So in my experience, there have been some areas that we’ve just not been successful in hiring from within the Northwest Territories, despite having 20 years of operating experience here in the North: things like geologists and mining engineers, we continue to get those types of skills from the south. So my vision for the polytechnic really would be focusing on those areas that we find tough to fill from within the Northwest Territories, whether it’s a mine technician program, whether it’s nursing, or a focus on remediation, something that’s on our doorstep. Let’s add in tourism-related programs and really ensure that we’re becoming a world-class location to get that education. That way, we are allowing our children to not have to go to school in the south if they don’t want to, but to truly build their careers here.
And we then can go to our industry partners and say, “Look, here’s how we’re going to contribute to this now, we then expect you to hire your summer students, your co-op students from our polytechnic.” That is building the connection with students to industry, that is getting them employment here in the North, that then builds that commitment to being here.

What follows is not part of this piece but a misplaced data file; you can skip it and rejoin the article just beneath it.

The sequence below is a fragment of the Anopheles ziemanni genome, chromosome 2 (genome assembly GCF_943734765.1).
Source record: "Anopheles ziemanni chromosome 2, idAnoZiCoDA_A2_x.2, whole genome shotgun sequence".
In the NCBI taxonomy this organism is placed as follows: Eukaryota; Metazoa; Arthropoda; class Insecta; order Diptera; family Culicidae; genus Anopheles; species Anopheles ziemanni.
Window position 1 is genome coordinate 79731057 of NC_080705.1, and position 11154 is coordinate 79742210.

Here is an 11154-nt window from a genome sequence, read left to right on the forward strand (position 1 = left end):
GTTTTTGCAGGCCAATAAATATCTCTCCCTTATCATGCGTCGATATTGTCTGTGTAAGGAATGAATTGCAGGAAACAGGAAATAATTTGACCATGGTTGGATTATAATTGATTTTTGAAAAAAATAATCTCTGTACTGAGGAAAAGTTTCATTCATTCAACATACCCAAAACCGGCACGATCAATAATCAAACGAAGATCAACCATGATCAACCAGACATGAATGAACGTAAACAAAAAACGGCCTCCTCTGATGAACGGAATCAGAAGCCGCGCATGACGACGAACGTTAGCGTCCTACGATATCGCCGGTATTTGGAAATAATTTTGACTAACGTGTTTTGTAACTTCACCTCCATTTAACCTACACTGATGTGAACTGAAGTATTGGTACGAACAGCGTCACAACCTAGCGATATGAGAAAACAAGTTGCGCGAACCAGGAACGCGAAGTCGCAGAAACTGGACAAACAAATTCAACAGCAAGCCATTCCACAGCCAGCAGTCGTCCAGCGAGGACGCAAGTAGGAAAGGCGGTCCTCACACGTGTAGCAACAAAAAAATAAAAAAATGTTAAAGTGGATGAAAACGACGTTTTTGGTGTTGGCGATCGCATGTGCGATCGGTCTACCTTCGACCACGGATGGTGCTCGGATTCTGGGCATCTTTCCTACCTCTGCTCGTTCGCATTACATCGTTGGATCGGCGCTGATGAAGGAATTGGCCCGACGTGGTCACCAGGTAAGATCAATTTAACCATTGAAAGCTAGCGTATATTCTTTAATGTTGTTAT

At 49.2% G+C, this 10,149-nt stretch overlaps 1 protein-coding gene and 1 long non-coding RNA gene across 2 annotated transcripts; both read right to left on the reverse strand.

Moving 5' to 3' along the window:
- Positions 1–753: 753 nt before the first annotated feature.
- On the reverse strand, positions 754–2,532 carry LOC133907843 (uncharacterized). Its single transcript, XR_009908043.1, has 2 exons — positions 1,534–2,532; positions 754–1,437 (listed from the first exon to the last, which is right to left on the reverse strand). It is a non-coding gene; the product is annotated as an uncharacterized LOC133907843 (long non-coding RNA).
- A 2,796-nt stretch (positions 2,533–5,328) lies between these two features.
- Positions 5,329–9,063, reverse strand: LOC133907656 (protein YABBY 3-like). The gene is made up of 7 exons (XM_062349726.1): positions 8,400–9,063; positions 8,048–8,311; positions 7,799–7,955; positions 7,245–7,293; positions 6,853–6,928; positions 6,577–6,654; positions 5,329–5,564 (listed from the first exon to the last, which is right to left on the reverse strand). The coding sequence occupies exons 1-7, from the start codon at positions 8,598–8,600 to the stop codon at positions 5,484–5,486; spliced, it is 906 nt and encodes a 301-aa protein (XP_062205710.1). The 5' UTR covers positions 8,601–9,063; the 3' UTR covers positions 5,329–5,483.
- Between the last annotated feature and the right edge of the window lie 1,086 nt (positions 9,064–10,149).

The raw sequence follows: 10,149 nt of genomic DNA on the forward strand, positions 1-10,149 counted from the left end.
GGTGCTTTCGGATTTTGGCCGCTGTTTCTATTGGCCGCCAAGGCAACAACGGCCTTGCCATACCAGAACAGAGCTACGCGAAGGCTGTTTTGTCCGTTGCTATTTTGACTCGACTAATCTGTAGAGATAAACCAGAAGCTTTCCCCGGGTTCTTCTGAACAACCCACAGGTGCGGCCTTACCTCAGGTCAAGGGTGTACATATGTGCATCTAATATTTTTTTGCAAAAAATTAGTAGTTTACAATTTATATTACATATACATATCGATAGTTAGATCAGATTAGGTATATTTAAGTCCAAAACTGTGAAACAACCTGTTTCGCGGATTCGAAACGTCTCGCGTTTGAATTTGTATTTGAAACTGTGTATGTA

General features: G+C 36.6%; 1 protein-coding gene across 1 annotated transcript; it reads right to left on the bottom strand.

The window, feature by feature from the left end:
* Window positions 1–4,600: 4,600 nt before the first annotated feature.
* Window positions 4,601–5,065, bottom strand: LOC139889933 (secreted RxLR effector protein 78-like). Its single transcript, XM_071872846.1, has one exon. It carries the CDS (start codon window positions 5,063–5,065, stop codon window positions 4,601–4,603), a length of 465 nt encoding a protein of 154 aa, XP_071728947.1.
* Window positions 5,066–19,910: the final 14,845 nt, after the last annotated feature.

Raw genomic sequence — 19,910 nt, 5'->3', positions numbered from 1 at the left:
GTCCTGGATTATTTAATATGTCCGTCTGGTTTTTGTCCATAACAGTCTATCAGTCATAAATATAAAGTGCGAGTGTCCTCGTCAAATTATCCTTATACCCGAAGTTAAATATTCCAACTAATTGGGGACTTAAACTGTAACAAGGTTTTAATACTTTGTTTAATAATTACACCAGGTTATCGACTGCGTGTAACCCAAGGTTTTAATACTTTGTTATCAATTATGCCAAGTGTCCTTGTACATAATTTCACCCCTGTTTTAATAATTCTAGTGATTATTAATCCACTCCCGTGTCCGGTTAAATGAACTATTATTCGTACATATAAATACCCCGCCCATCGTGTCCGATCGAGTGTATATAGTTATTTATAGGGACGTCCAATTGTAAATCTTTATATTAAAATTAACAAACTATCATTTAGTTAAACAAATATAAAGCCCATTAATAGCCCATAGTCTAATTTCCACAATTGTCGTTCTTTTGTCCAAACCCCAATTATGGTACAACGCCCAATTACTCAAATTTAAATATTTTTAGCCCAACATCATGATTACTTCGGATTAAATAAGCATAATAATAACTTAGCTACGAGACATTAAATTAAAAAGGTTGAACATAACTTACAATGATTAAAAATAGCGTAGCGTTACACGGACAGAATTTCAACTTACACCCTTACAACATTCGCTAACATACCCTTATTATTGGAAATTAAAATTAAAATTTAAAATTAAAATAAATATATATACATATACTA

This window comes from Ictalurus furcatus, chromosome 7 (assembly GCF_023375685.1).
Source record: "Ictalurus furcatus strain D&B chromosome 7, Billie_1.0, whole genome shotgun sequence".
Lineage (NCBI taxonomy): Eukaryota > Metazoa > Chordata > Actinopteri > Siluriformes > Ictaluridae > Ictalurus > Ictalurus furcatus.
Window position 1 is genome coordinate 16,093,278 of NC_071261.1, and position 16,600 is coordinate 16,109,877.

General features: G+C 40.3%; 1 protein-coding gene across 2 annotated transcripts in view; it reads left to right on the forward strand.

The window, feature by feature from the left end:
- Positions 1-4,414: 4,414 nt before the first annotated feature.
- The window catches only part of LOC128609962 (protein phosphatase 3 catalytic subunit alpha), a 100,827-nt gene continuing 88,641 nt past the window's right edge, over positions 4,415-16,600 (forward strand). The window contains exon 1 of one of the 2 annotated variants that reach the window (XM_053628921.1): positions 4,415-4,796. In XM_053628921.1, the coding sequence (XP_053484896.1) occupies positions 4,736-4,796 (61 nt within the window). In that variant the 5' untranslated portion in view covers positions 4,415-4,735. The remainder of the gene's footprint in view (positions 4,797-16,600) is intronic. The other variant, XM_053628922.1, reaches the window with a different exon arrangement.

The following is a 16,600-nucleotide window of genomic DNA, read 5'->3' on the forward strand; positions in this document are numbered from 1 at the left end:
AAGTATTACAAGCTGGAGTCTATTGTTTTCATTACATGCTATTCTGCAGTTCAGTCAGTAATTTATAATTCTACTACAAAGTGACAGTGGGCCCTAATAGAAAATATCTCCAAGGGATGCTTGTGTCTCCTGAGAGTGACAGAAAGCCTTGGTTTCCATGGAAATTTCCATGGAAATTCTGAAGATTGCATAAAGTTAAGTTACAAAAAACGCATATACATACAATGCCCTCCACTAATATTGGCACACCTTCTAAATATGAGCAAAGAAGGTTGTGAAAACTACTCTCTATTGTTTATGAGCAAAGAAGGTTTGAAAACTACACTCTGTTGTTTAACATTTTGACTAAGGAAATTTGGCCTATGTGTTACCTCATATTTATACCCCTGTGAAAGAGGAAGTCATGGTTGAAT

We don’t have too long left. I’ll accelerate through a few other things. I want to go back to something you said at the very start about the downtown situation here in Yellowknife. As a Yellowknife MLA, what would you be advocating for in terms of specific solutions?
I do 100-percent believe that we need a local treatment centre. We’ve had treatment centres in the North in the past, they haven’t been successful. And you know what, I’m not saying we follow that old model. What I’m saying is, let’s look at what didn’t work and make the necessary changes.
One of the big things that needs to be focused on are the mental health impacts that are resulting in dependency issues. So you know, here in the North, we have issues related to residential schools that we’re not able, or we haven’t been addressing adequately enough. So if we have a local treatment centre that is able to provide those services,that’s able to also ensure that we have aftercare programming that looks at partnerships outside of just the treatment facility to say, “OK, right, now this person has completed their inpatient treatment – rather than sending them home to one of the communities where we may be putting them back into an environment that contributed to their issues, let’s work with some of the other local partners.”